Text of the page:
Russian Fishery Company upping production of frozen-at-sea pollock fillets

Russian Fishery Company is seeking to capitalize on Russia’s growing taste for pollock fillets by adding fillet production lines to several of its trawlers.

RFC, the leading pollock harvester in Russia, operates in the Bering Sea and the Sea of Okhotsk, running a fleet of 14 large freezer trawlers as well as its own refrigerated cargo fleet. RFC currently distributes its products through retailers, fish markets, and foodservice operators in Russia. 

RFC plans to install filleting lines to produce frozen-at-sea products on six more vessels in addition to the four already existing ones, the company said in a press release. Most of the modernization work will be carried out during the summer of 2018. The investment project, which has been preliminary approved by the firm’s board of directors, is aimed at increasing its production of pollock fillets by 60 percent. 

In addition, RFC has plans to build up to nine state-of-the-art super-trawlers, RFC CEO Andrey Teterkin said in a press release.

"We decided to extend the list of our advantages and started to convert the factories on our trawlers in order to increase the output of high value-added products,” Teterkin said. “In 2018, the company plans to use 30 to 40 percent of our pollock catch for fillet production. We are targeting to increase the share of high value-added products up to 95 percent within next five to six years, as long as our new build super-trawlers will be commissioned.“

Before 2017, the company’s key market was the European Union, but starting last year, RFC has been increasing its fillet sales in Russia, Dmitry Kravchenko, RFC’s corporate commutnications director, told SeafoodSource.  The additional volumes of FAS pollock fillets will primarily be sold in the domestic market in order to meet the growing demand for high-quality fish products in Russia, Kravchenko said.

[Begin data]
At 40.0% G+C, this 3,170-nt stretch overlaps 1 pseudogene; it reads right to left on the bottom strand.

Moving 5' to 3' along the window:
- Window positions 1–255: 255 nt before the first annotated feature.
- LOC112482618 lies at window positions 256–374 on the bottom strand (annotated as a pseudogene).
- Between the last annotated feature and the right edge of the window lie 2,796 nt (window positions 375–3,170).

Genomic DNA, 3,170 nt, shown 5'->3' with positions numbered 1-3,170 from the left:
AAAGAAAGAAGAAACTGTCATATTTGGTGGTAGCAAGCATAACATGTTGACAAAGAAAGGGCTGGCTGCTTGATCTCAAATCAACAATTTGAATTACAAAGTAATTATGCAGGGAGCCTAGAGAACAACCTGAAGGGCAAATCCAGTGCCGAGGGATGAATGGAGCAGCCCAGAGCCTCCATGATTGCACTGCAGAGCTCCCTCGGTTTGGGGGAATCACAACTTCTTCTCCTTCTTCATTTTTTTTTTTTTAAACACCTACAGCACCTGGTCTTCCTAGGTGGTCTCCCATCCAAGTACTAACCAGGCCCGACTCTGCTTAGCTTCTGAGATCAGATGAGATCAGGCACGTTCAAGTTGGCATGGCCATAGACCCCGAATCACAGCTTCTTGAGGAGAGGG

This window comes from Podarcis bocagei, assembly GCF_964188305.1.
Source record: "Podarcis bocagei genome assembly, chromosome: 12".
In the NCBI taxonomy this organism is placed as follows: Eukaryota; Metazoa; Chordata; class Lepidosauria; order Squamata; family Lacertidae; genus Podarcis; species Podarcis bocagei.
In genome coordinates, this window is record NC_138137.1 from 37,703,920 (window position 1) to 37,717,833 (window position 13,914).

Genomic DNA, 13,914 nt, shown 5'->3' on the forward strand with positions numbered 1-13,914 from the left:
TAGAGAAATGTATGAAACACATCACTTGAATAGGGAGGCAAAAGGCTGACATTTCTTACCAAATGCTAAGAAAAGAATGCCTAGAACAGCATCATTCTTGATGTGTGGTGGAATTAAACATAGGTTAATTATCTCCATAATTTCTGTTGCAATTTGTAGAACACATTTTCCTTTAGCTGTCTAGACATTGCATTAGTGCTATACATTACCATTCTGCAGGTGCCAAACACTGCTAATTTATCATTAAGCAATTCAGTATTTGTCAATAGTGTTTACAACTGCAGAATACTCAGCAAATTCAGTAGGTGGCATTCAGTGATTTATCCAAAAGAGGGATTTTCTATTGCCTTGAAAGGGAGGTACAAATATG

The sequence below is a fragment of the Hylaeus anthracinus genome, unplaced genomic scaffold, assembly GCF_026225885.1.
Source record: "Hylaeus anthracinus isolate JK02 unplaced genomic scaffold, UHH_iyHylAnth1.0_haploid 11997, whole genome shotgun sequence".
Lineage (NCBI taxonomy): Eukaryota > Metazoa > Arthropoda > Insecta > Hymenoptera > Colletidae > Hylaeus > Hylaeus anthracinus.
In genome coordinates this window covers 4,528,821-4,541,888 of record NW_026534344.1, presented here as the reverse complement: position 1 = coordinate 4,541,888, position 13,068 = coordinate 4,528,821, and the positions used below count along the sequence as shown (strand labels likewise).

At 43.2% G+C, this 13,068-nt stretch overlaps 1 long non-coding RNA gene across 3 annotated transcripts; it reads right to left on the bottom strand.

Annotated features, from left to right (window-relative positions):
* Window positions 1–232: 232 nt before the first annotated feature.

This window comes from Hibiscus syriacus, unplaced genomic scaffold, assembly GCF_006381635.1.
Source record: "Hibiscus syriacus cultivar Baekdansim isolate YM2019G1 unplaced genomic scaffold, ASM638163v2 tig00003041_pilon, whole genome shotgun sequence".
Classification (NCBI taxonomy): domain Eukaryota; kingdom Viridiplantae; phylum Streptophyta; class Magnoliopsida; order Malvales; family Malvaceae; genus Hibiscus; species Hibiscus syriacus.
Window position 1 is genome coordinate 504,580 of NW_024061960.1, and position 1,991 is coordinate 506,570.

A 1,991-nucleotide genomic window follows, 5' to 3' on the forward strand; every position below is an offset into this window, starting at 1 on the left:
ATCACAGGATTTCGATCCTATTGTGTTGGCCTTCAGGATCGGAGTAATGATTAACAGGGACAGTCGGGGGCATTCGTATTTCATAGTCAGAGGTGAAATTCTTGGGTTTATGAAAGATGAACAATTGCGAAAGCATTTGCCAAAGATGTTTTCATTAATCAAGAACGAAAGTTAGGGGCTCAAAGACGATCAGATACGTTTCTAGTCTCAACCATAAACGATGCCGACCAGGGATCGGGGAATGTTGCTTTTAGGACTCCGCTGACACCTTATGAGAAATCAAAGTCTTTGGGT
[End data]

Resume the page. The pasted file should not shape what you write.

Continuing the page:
The fishery expects 10 to 15 percent increase in pollock consumption in Russia in 2018, with an average annual growth being of about five percent during the next five to 10 years, Kravchenko added. Production of in Russia has been increasing since 2016, reflecting the growing popularity of pollock fillets among Russian  consumers. In 2016, fillet production volume grew by 34.8 percent in comparison to 2015, and the figure more than doubled between 2014 and 2015, according to research by Russia’s Pollock Catchers Association, following a shift in demand from frozen fish to fillet. As a consequence of an increase in production of fillets by Russian fisheries, in 2016 imports were three times less than in 2014, 

There is still great space for the demand to grow, the Pollock Catchers Association has said. Their figures show that annual average consumption of pollock in Russia is 2.5 kilogram per person, which is only about 12 to 13 percent of all the seafood products consumed per capita.

Historically, Russia lacked on-shore fish processing facilities, with most Russian fishing companies selling their harvest to Chinese on-shore processing companies. Their headed-and-gutted pollock blocks were defrosted, processed into fillets and other products – primarily as double-frozen fillet sold to the European Union and other markets, including back in Russia. 

Thus, the increased domestic processing of pollock fillets, along with higher domestic consumption of pollock in Russia, is expected to reduce the volume of double-frozen fillets produced by Chinese companies and sold to overseas markets.


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